A colleague at the community college where I teach told a story about one of her classes being sluggish one day. She got them all up dancing the macarena. She said they were more alert and she felt the class went much better after that. She had done this before hearing my reasons for using rhythm with adults.

I told her she was doing everything right. 1) Physical activity gets the blood flowing so the brain gets more blood. 2) Rhythm reinforces basic concepts. 3) Cross-body patterns (which the macarena uses) improve rhythm sense.

I'm hoping to see other comments on Susan's message.

Dorothea Steinke

I liked his article as well. I'm not totally sure I understand the cross training exercise, but when I see students getting antsy or unfocused, I tell them to take a little walk up and down the hall to clear their minds for a few minutes and it really helps them come back focused and ready to go back to work.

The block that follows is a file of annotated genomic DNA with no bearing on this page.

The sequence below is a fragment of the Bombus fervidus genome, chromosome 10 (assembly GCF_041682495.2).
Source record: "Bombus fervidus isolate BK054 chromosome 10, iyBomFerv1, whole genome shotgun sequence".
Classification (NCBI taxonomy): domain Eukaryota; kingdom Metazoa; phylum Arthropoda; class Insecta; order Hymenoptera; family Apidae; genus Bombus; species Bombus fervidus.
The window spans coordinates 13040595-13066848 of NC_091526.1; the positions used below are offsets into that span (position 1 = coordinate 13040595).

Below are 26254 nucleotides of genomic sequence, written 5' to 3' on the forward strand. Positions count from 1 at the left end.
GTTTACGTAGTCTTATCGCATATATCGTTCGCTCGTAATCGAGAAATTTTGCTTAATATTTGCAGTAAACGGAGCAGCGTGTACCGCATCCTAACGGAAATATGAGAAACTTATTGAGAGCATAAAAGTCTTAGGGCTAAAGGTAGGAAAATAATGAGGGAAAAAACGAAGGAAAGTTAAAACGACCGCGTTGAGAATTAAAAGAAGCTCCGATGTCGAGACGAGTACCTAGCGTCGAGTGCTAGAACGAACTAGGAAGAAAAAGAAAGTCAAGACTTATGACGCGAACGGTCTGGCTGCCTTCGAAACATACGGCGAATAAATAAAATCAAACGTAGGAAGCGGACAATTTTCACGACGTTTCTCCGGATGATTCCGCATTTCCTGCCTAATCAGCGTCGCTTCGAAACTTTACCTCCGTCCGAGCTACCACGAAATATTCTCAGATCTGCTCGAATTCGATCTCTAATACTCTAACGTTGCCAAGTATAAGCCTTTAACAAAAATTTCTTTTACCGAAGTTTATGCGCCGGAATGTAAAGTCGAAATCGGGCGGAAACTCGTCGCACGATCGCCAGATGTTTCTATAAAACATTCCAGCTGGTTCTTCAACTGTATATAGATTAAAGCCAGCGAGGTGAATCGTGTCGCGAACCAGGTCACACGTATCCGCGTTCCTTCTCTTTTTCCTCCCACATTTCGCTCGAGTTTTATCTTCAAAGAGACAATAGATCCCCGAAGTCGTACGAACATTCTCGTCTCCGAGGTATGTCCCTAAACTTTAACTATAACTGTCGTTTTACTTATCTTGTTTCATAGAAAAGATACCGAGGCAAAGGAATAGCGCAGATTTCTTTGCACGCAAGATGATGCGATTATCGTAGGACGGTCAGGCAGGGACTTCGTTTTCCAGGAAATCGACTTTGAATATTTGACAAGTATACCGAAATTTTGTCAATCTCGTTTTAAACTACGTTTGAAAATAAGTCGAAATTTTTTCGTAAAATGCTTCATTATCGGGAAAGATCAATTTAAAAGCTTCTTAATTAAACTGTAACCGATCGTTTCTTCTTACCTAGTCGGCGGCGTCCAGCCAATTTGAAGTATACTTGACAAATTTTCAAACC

BOTH Parts and Whole Wednesday

To those of us who think of numbers this way, it seems incredible that there are adults who don't. (Ask me how many months it took my husband, an engineer, to accept this idea.)

If you looked at the drawings in the Focus on Basics article

you may have noticed that I showed two circles, both with 8 dots in them. In one circle, the 8 is undivided. In the other, the 8 has been shown as 3, 4 and 1.

It is important to show BOTH Parts AND Whole at the same time when using visuals with EITHER / OR thinkers. Here's why.

Let say you are using chips or bottle caps or some small physical objects to demonstrate 9 + 6. If you show the student the parts, he/she will agree that there are 9 objects and 6 objects. Once you put those objects together, the student will agree that there are 15 objects. However, the 9 and 6 have disappeared for the student. The 9 and 6 have turned into the 15. Only the whole, the 15, exists. The parts are gone.